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FIFA President Wants To Devalue Women’s World Cup To Make More Money

Gianni Infantino said FIFA is looking into doubling the frequency of the Women’s World Cup.

The 2019 Women's World Cup was a marvelous show of just how popular and powerful women’s soccer is. From Megan Rapinoe’s on- and off-field performances, to the stellar competition from start to finish to huge crowds in France and viewership on TV, the tournament was a rousing success.

Now FIFA wants to cheapen the whole experience.

FIFA President Gianni Infantino said Friday the Women's World Cup could in the future be played every two years instead of every four years. Infantino said he thinks having twice as many Women's World Cups would have “incredible impact for the development of the game.”

“We need to see what kind of big events we can create,” Infantino said. “So we are studying this of course.”

To some, having twice as many Women’s World Cups sounds awesome. We loved watching the 2019 edition, so why not do it all over again in two years instead of waiting four years?

But what FIFA is trying to do here isn’t so much about growing the game as it is about making more money, and it’s pretty easy to see right through these comments. Worst of all, it could hurt the women’s game in the long run.

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FIFA finally seems to have realized how financially successful women’s soccer can be. The 2019 Women's World Cup had massive viewership numbers, with 1.12 billion people tuning in. It’s easy to see why FIFA would want to double the frequency of Women’s World Cups.

But FIFA is getting ahead of itself, becoming greedy while ignoring what makes the World Cup special.

Every four years we watch the World Cup (men or women). In between, teams embark on grueling qualifying campaigns just to make it to the big show. In addition, every confederation has its own tournament (Euros, Copa América), allowing these regions to crown their own champions and create their own identities. 

It’s what happens in between World Cups (and the time separating them) that makes them so powerful and intense. There’s a reason the Olympics are held every four years as well. The fact only 11 countries have ever won a World Cup (men or women) makes each tournament all the more meaningful.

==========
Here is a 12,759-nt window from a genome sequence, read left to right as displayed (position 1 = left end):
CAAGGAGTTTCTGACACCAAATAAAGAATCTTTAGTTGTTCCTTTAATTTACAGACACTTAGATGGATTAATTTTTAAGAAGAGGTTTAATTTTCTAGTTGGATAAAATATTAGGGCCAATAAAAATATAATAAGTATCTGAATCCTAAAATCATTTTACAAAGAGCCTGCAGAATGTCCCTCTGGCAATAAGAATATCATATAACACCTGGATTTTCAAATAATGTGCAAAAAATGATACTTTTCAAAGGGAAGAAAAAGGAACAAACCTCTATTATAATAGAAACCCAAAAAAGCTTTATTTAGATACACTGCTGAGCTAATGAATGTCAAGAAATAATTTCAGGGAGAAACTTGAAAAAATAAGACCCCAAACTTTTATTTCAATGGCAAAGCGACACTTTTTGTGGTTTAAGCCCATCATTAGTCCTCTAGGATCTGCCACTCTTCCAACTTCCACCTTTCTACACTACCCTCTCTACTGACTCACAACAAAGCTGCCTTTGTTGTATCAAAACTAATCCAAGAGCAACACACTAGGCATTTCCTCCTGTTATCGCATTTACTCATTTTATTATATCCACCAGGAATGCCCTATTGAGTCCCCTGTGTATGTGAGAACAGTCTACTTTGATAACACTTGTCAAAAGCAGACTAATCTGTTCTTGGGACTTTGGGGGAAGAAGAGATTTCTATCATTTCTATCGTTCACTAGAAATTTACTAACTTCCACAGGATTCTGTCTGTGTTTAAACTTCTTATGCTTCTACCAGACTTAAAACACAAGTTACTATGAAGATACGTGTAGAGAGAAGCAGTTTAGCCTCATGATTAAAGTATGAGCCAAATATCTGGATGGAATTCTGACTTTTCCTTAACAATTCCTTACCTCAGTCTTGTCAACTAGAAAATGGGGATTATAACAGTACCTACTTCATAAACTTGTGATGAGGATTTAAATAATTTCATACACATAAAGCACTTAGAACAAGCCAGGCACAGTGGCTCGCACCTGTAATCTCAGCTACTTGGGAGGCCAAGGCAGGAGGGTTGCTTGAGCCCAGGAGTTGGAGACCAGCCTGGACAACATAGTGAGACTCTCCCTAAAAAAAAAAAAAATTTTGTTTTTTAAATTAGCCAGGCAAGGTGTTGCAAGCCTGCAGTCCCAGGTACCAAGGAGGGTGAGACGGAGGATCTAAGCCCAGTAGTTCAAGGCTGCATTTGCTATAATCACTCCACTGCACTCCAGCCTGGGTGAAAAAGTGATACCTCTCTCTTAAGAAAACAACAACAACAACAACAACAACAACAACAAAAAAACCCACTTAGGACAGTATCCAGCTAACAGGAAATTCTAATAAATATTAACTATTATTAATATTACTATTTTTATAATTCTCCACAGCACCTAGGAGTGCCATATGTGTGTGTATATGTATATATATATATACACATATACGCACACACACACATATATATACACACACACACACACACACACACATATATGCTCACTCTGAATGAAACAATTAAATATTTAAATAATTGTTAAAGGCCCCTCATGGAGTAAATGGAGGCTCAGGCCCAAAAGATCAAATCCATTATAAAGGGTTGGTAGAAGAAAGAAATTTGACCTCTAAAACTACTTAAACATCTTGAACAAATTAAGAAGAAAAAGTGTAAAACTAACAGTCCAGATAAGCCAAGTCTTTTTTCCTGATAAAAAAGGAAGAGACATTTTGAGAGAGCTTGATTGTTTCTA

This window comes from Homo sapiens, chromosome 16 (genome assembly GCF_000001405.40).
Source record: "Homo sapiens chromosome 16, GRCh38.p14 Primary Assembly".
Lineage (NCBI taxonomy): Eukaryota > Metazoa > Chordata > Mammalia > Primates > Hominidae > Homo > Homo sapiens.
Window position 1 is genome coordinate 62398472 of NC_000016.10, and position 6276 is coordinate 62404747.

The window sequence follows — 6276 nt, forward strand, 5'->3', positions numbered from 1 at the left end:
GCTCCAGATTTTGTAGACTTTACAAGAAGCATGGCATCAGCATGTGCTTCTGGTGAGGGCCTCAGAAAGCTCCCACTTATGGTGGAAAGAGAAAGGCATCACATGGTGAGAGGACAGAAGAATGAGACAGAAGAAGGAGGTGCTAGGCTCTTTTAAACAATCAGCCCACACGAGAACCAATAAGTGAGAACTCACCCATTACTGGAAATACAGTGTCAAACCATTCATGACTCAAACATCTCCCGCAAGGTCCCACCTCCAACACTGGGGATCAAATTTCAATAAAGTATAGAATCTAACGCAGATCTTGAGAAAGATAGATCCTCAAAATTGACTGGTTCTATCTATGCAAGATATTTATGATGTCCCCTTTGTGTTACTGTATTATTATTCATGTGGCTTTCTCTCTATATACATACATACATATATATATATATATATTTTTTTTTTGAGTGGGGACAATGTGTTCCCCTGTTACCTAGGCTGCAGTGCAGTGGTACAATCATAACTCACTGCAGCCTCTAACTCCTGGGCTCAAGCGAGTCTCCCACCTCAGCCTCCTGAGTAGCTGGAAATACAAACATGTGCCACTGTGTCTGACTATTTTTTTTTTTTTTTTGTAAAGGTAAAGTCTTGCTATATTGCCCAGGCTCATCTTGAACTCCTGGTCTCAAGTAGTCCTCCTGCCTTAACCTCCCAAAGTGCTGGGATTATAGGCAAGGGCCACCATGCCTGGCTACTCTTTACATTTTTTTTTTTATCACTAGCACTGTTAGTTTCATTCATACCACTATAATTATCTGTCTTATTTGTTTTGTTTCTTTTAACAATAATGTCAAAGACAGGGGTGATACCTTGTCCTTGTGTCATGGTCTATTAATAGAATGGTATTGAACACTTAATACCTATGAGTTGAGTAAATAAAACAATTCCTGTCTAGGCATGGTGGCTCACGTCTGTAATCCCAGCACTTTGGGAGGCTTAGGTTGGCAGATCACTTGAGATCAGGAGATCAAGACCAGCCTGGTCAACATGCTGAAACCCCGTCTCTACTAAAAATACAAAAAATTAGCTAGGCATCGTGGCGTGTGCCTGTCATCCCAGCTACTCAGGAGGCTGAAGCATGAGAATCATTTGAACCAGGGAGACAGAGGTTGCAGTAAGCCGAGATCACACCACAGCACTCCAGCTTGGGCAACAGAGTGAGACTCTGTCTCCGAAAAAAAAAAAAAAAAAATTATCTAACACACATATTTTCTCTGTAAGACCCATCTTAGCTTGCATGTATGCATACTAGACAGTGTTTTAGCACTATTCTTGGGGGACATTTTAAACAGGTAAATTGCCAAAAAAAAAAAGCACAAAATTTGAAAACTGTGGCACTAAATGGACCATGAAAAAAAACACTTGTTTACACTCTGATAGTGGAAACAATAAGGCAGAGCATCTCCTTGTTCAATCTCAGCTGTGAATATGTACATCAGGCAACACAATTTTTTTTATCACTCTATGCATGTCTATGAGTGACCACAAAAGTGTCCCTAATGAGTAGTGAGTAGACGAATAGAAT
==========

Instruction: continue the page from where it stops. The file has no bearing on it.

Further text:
But FIFA wants to cash in on women’s soccer at the expense of the Euros and Copa Américas. While the Copa América Femenina hasn’t quite caught on yet (CONMEBOL needs to do better promoting women’s soccer), the women’s Euros have become a hit in Europe. In 2017, 28,182 fans packed into De Grolsch Veste to watch the Netherlands beat Denmark for the European championship. The Netherlands, which had one Women’s World Cup appearance prior to its 2017 European title, used that success to vault into the final of the 2019 Women's World Cup.

Having a Women's World Cup every two years would essentially kill the women’s European championships. This would severely limit the growth of teams that aren’t already established on the global stage. A team like the Netherlands never would have found its identity to succeed on the world stage. 

Infantino says he wants to grow the women’s game, but this is a clear money grab.

He knows the regional championships in women’s soccer don’t hold the same power as the equivalent men’s tournaments, so he wants to take control to put more money into FIFA’s coffers at the expense of the confederations. The growth of the game needs to happen regionally, with the growth of regional championships like the Euros, Copa América Femenina, Concacaf Women’s Championships, etc.

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While watching a Women's World Cup every two years would be great for fans, it would come at the expense of regional and grassroots development. It would cheapen the experience in a way FIFA would never consider doing to the men.

Would it grow the women’s game? In the short term, perhaps. But in the long run, with fewer teams given a chance to excel regionally, it would only stagnate women’s soccer.

Instead, FIFA should continue to expand the current once-every-four-years Women’s World Cup. The 2023 edition will expand from 24 to 32 teams, which should suffice. Personally, I don’t think the men’s tournament should expand beyond 32, though it’s already being done, so I don’t think the Women's World Cup should either. 

And if FIFA really wants the women’s game to grow, as Infantino says, it will do more to encourage — and, importantly, finance — each confederation to develop the game not on the global level but at the local level.

On the plus side, at least Infantino isn’t asking the women to wear tighter shorts like his predecessor

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